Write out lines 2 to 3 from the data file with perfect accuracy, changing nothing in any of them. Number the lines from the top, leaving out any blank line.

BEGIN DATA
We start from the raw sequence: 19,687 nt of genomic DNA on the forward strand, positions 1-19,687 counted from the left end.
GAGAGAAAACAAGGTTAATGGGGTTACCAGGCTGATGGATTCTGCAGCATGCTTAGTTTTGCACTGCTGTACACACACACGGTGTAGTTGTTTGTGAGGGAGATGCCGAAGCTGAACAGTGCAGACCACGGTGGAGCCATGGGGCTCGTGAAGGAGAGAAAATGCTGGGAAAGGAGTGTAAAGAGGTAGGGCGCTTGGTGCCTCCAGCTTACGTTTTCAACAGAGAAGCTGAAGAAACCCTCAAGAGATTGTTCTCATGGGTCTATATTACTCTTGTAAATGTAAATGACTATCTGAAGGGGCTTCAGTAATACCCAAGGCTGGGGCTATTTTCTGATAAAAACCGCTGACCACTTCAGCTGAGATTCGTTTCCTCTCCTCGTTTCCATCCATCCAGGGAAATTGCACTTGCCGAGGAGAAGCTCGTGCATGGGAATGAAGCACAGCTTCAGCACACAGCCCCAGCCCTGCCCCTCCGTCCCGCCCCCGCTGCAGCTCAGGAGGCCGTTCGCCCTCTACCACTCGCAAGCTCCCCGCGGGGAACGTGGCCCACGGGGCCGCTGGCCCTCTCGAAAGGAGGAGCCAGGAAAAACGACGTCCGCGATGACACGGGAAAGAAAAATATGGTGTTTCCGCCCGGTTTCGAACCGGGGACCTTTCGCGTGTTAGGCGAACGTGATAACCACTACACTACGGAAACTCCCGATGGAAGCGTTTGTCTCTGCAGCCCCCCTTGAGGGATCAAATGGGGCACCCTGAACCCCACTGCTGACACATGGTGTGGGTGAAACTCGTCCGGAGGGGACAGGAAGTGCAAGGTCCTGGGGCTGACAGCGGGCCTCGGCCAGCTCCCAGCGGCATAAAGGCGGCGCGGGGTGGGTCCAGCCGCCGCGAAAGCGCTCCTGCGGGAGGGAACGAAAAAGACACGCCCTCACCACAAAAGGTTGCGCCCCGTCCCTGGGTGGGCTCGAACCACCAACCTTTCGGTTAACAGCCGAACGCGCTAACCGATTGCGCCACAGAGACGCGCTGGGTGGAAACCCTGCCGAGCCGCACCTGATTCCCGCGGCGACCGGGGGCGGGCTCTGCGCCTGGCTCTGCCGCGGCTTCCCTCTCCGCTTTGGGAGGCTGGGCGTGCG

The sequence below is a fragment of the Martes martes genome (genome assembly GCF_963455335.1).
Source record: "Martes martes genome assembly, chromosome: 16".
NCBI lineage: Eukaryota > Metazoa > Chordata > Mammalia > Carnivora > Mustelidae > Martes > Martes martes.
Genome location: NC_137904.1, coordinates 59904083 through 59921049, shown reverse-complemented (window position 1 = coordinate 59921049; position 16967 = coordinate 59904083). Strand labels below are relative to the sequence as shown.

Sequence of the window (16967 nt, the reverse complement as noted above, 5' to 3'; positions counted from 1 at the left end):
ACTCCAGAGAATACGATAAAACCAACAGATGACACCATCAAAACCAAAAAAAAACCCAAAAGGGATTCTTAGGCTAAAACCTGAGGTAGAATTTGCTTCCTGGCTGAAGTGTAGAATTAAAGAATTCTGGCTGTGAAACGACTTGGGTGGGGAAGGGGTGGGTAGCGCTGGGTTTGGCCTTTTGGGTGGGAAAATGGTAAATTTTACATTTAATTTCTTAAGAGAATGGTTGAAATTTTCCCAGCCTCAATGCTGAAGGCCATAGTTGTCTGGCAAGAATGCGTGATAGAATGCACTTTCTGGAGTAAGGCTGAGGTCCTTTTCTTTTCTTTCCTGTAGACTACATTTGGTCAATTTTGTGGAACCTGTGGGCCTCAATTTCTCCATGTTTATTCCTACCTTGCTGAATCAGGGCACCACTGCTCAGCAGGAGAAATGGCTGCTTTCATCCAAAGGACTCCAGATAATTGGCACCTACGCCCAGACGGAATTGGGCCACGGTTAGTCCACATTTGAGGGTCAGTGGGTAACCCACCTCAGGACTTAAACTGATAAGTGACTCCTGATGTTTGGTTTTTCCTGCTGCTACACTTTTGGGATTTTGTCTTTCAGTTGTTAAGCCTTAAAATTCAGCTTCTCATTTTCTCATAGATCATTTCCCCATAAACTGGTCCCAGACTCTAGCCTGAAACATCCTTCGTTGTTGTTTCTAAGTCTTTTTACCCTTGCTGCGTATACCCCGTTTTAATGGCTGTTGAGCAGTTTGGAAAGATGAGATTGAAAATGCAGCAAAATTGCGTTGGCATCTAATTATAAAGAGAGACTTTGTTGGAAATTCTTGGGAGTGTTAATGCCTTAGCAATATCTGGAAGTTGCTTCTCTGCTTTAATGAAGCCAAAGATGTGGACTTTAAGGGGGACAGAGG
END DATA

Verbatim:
GAGAGAAAACAAGGTTAATGGGGTTACCAGGCTGATGGATTCTGCAGCATGCTTAGTTTTGCACTGCTGTACACACACACGGTGTAGTTGTTTGTGAGGGAGATGCCGAAGCTGAACAGTGCAGACCACGGTGGAGCCATGGGGCTCGTGAAGGAGAGAAAATGCTGGGAAAGGAGTGTAAAGAGGTAGGGCGCTTGGTGCCTCCAGCTTACGTTTTCAACAGAGAAGCTGAAGAAACCCTCAAGAGATTGTTCTCATGGGTCTATATTACTCTTGTAAATGTAAATGACTATCTGAAGGGGCTTCAGTAATACCCAAGGCTGGGGCTATTTTCTGATAAAAACCGCTGACCACTTCAGCTGAGATTCGTTTCCTCTCCTCGTTTCCATCCATCCAGGGAAATTGCACTTGCCGAGGAGAAGCTCGTGCATGGGAATGAAGCACAGCTTCAGCACACAGCCCCAGCCCTGCCCCTCCGTCCCGCCCCCGCTGCAGCTCAGGAGGCCGTTCGCCCTCTACCACTCGCAAGCTCCCCGCGGGGAACGTGGCCCACGGGGCCGCTGGCCCTCTCGAAAGGAGGAGCCAGGAAAAACGACGTCCGCGATGACACGGGAAAGAAAAATATGGTGTTTCCGCCCGGTTTCGAACCGGGGACCTTTCGCGTGTTAGGCGAACGTGATAACCACTACACTACGGAAACTCCCGATGGAAGCGTTTGTCTCTGCAGCCCCCCTTGAGGGATCAAATGGGGCACCCTGAACCCCACTGCTGACACATGGTGTGGGTGAAACTCGTCCGGAGGGGACAGGAAGTGCAAGGTCCTGGGGCTGACAGCGGGCCTCGGCCAGCTCCCAGCGGCATAAAGGCGGCGCGGGGTGGGTCCAGCCGCCGCGAAAGCGCTCCTGCGGGAGGGAACGAAAAAGACACGCCCTCACCACAAAAGGTTGCGCCCCGTCCCTGGGTGGGCTCGAACCACCAACCTTTCGGTTAACAGCCGAACGCGCTAACCGATTGCGCCACAGAGACGCGCTGGGTGGAAACCCTGCCGAGCCGCACCTGATTCCCGCGGCGACCGGGGGCGGGCTCTGCGCCTGGCTCTGCCGCGGCTTCCCTCTCCGCTTTGGGAGGCTGGGCGTGCG

The sequence below is a fragment of the Martes martes genome (genome assembly GCF_963455335.1).